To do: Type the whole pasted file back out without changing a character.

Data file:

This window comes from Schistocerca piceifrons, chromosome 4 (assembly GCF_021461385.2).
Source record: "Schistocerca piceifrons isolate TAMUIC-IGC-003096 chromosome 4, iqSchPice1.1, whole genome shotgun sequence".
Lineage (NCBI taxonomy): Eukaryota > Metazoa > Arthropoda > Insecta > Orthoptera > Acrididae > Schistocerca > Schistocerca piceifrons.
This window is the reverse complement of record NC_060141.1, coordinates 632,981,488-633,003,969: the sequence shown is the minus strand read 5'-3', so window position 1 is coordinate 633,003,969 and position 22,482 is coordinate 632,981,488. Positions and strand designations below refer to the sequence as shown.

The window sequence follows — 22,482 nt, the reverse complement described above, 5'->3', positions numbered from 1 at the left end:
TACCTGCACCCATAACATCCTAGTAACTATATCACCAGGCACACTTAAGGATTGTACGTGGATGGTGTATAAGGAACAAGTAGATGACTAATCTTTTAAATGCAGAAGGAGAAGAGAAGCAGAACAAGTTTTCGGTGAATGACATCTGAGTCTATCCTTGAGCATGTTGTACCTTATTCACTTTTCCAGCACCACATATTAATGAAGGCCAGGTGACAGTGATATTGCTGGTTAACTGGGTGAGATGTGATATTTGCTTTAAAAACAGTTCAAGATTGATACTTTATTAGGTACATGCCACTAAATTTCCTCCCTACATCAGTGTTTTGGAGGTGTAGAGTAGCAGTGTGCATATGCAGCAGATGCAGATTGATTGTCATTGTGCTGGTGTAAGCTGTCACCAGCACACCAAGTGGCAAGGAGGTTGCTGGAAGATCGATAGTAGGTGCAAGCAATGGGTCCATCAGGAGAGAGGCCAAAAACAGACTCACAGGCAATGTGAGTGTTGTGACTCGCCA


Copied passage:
This window comes from Schistocerca piceifrons, chromosome 4 (assembly GCF_021461385.2).
Source record: "Schistocerca piceifrons isolate TAMUIC-IGC-003096 chromosome 4, iqSchPice1.1, whole genome shotgun sequence".
Lineage (NCBI taxonomy): Eukaryota > Metazoa > Arthropoda > Insecta > Orthoptera > Acrididae > Schistocerca > Schistocerca piceifrons.
This window is the reverse complement of record NC_060141.1, coordinates 632,981,488-633,003,969: the sequence shown is the minus strand read 5'-3', so window position 1 is coordinate 633,003,969 and position 22,482 is coordinate 632,981,488. Positions and strand designations below refer to the sequence as shown.

The window sequence follows — 22,482 nt, the reverse complement described above, 5'->3', positions numbered from 1 at the left end:
TACCTGCACCCATAACATCCTAGTAACTATATCACCAGGCACACTTAAGGATTGTACGTGGATGGTGTATAAGGAACAAGTAGATGACTAATCTTTTAAATGCAGAAGGAGAAGAGAAGCAGAACAAGTTTTCGGTGAATGACATCTGAGTCTATCCTTGAGCATGTTGTACCTTATTCACTTTTCCAGCACCACATATTAATGAAGGCCAGGTGACAGTGATATTGCTGGTTAACTGGGTGAGATGTGATATTTGCTTTAAAAACAGTTCAAGATTGATACTTTATTAGGTACATGCCACTAAATTTCCTCCCTACATCAGTGTTTTGGAGGTGTAGAGTAGCAGTGTGCATATGCAGCAGATGCAGATTGATTGTCATTGTGCTGGTGTAAGCTGTCACCAGCACACCAAGTGGCAAGGAGGTTGCTGGAAGATCGATAGTAGGTGCAAGCAATGGGTCCATCAGGAGAGAGGCCAAAAACAGACTCACAGGCAATGTGAGTGTTGTGACTCGCCA